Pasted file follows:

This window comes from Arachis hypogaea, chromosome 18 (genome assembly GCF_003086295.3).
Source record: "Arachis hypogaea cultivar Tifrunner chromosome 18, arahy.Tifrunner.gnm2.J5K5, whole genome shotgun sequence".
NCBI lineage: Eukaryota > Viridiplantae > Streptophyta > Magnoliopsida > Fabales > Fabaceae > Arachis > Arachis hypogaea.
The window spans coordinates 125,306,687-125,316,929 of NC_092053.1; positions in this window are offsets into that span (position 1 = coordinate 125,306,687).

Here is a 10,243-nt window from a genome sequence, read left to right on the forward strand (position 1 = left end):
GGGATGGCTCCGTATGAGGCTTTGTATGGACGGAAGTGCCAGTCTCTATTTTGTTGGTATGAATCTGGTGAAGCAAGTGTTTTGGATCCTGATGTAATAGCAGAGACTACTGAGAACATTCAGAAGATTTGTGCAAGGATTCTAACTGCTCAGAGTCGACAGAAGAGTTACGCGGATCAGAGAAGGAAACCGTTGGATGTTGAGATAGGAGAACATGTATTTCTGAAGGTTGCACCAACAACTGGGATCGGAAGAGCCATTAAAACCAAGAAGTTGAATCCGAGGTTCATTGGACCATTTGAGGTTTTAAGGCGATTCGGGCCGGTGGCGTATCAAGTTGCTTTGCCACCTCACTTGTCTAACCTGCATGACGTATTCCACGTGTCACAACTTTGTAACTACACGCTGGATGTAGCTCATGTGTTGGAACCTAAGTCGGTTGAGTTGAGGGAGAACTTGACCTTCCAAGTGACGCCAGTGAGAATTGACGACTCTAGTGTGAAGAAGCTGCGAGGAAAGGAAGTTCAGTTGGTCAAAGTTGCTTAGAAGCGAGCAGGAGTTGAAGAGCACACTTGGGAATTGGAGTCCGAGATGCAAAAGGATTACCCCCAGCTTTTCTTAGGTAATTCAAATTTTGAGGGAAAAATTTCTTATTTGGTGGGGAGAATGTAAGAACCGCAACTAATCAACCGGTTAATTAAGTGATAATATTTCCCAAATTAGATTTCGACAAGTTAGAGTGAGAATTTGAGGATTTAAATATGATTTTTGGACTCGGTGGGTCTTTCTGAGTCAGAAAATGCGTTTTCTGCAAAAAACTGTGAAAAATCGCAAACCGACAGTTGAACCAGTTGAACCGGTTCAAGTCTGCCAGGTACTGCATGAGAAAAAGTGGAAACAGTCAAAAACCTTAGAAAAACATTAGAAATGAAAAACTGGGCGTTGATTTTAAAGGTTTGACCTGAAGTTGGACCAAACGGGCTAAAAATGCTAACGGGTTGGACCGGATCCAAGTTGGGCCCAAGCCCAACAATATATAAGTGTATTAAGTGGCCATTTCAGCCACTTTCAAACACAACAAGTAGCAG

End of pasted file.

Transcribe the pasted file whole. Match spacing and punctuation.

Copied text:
This window comes from Arachis hypogaea, chromosome 18 (genome assembly GCF_003086295.3).
Source record: "Arachis hypogaea cultivar Tifrunner chromosome 18, arahy.Tifrunner.gnm2.J5K5, whole genome shotgun sequence".
NCBI lineage: Eukaryota > Viridiplantae > Streptophyta > Magnoliopsida > Fabales > Fabaceae > Arachis > Arachis hypogaea.
The window spans coordinates 125,306,687-125,316,929 of NC_092053.1; positions in this window are offsets into that span (position 1 = coordinate 125,306,687).

Here is a 10,243-nt window from a genome sequence, read left to right on the forward strand (position 1 = left end):
GGGATGGCTCCGTATGAGGCTTTGTATGGACGGAAGTGCCAGTCTCTATTTTGTTGGTATGAATCTGGTGAAGCAAGTGTTTTGGATCCTGATGTAATAGCAGAGACTACTGAGAACATTCAGAAGATTTGTGCAAGGATTCTAACTGCTCAGAGTCGACAGAAGAGTTACGCGGATCAGAGAAGGAAACCGTTGGATGTTGAGATAGGAGAACATGTATTTCTGAAGGTTGCACCAACAACTGGGATCGGAAGAGCCATTAAAACCAAGAAGTTGAATCCGAGGTTCATTGGACCATTTGAGGTTTTAAGGCGATTCGGGCCGGTGGCGTATCAAGTTGCTTTGCCACCTCACTTGTCTAACCTGCATGACGTATTCCACGTGTCACAACTTTGTAACTACACGCTGGATGTAGCTCATGTGTTGGAACCTAAGTCGGTTGAGTTGAGGGAGAACTTGACCTTCCAAGTGACGCCAGTGAGAATTGACGACTCTAGTGTGAAGAAGCTGCGAGGAAAGGAAGTTCAGTTGGTCAAAGTTGCTTAGAAGCGAGCAGGAGTTGAAGAGCACACTTGGGAATTGGAGTCCGAGATGCAAAAGGATTACCCCCAGCTTTTCTTAGGTAATTCAAATTTTGAGGGAAAAATTTCTTATTTGGTGGGGAGAATGTAAGAACCGCAACTAATCAACCGGTTAATTAAGTGATAATATTTCCCAAATTAGATTTCGACAAGTTAGAGTGAGAATTTGAGGATTTAAATATGATTTTTGGACTCGGTGGGTCTTTCTGAGTCAGAAAATGCGTTTTCTGCAAAAAACTGTGAAAAATCGCAAACCGACAGTTGAACCAGTTGAACCGGTTCAAGTCTGCCAGGTACTGCATGAGAAAAAGTGGAAACAGTCAAAAACCTTAGAAAAACATTAGAAATGAAAAACTGGGCGTTGATTTTAAAGGTTTGACCTGAAGTTGGACCAAACGGGCTAAAAATGCTAACGGGTTGGACCGGATCCAAGTTGGGCCCAAGCCCAACAATATATAAGTGTATTAAGTGGCCATTTCAGCCACTTTCAAACACAACAAGTAGCAG